BRUNSWICK COUNTY — Leland officials agreed to dole out tens of thousands of dollars to explore its next potential boon for economic growth.
News broke Feb. 1 that Texas Rangers ownership group REV Entertainment is interested in bringing a 1,400-acre sports and entertainment complex to U.S. Highway 17 in the Jackeys Creek area. Plans devised by Jones, Petrie, Rafinski (JPR) Architects show it would be situated between Brunswick Forest and a Walmart supercenter in Leland.
Monday, the town council appropriated $30,000 to pay consulting firm Baker Tilly to perform a feasibility study for a potential baseball stadium. It will conduct financial analysis and document review on the prospective project, including:
- Sources of capital funding
- Review of project documents and proformas
- Due diligence on construction and operating costs
- Determine financial gaps in the project
- Identify revenue sources to offset debt incurred during financing
- Identify potential financing methods
- Estimate the community impact of the project, including job growth and overall economic impact
Town spokesperson Jessica Jewell noted REV has presented some conceptual designs, but the study will have to be completed before any architectural or planning work is underway.
REV Entertainment, along with Leland and Brunswick County officials, have been entertaining the idea to bring a ballpark to the burgeoning town since last summer, according to internal emails obtained by Port City Daily.
Top executives from REV traveled to the area in December to present their idea to area stakeholders — county and town leaders, state politicians, local athletic coaches, businesses, organizations, and leaders from neighboring municipalities. Informational sessions took place over three days.
REV has two venues in Texas — the 40,000-seat Globe Life Field, where the Rangers play, and the 48,000-seat Choctaw Stadium, which hosts the Dallas Jackals, North Texas Soccer Club and XFL’s Arlington Renegades.
In the decade since the Texas group was formed, the complex where its stadiums are located has grown with the Arlington Entertainment District. Once barren land now houses hotels, the first MLB-endorsed 18-hole golf course, a museum, and a 300-unit upscale residential community, with a convention center on the way.
The model has become a selling point to other municipalities the group looks to expand into. In the fall, REV entered a partnership with the City of Shreveport to bring baseball back to the Louisiana city in the vacant 180-acre fair grounds that hadn’t been used for more than 10 years.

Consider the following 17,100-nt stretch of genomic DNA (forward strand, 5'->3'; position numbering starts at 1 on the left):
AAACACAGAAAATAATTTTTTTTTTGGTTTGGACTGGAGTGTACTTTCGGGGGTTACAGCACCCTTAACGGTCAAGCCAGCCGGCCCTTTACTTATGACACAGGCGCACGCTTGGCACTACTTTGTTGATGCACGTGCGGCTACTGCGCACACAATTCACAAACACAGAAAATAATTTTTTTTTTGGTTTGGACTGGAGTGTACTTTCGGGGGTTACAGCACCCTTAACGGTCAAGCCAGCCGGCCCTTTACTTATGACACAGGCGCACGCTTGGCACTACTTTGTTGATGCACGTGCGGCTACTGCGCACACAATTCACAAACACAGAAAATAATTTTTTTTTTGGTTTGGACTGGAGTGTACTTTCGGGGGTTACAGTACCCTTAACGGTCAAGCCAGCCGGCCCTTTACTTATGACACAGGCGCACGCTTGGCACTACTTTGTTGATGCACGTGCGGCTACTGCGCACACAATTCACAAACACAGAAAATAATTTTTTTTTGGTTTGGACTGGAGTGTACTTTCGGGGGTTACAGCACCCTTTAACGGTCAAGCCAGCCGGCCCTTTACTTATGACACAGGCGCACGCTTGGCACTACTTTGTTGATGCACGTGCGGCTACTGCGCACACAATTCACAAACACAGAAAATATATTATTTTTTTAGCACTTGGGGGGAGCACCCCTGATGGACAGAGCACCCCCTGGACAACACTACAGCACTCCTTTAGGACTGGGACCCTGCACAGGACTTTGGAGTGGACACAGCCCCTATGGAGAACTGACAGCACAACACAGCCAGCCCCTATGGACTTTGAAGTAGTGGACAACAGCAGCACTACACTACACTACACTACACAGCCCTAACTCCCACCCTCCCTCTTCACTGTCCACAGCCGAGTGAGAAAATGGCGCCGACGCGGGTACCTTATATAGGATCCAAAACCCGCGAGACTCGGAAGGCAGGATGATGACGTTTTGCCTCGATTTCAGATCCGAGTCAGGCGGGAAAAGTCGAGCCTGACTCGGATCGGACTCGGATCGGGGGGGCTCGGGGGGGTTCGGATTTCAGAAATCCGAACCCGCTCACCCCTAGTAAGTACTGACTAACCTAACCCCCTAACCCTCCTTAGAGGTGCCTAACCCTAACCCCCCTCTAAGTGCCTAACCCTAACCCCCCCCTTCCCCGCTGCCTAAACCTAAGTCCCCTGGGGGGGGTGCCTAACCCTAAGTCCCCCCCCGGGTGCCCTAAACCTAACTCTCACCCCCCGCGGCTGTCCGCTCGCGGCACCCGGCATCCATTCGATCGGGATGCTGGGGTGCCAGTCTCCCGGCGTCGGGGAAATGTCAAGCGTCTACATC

Leland’s stadium would be 10 times smaller than the Rangers’ Globe Life Field arena. According to JPR’s proposal for conceptual design, it could hold roughly 4,000 or 5,000 fans.
REV’s presentation to stakeholders, obtained by Port City Daily, noted it would invest $100 million in entertainment, restaurants, and a hotel in Leland. In addition to the stadium, it includes roughly 1,700 parking spaces and an additional 400 spaces to accommodate surrounding mixed-use development.
Homes also will be built nearby in Jackeys Creek.
“The planned development will likely happen regardless of baseball,” town manager David Hollis wrote to staff in December, internal emails show.
The development falls in line with Leland’s 2045 Vision, according to Jewell. It proposes “a nodal, mixed-use development that emphasizes a sense of place through form-based development that balances the built and natural environments.”
The stadium property is located in an unincorporated area of the county, adjacent to Leland. Jewell said the property owner, Jackeys Creek Investors LLC, and town officials have been in conversations about voluntary annexation into Leland.
“A petition for voluntary annexation has not yet been submitted,” she said. “Once submitted, the process typically takes three months.”
Jewell said the town didn’t have documents assessing preliminary numbers, costs or revenue, for the stadium. Nor could she give the split proposed between Leland and REV Entertainment which would manage the facility.
“This is part of the due diligence that we’re currently engaged in,” Jewell said.
REV would oversee operations through a lease agreement and manage ticketing, marketing, branding and revenue growth. It does the same at the 4,000-seat Grainger Stadium in Kinston, where the Down East Wood Ducks play, and Hickory’s smaller venue for the Crawdads.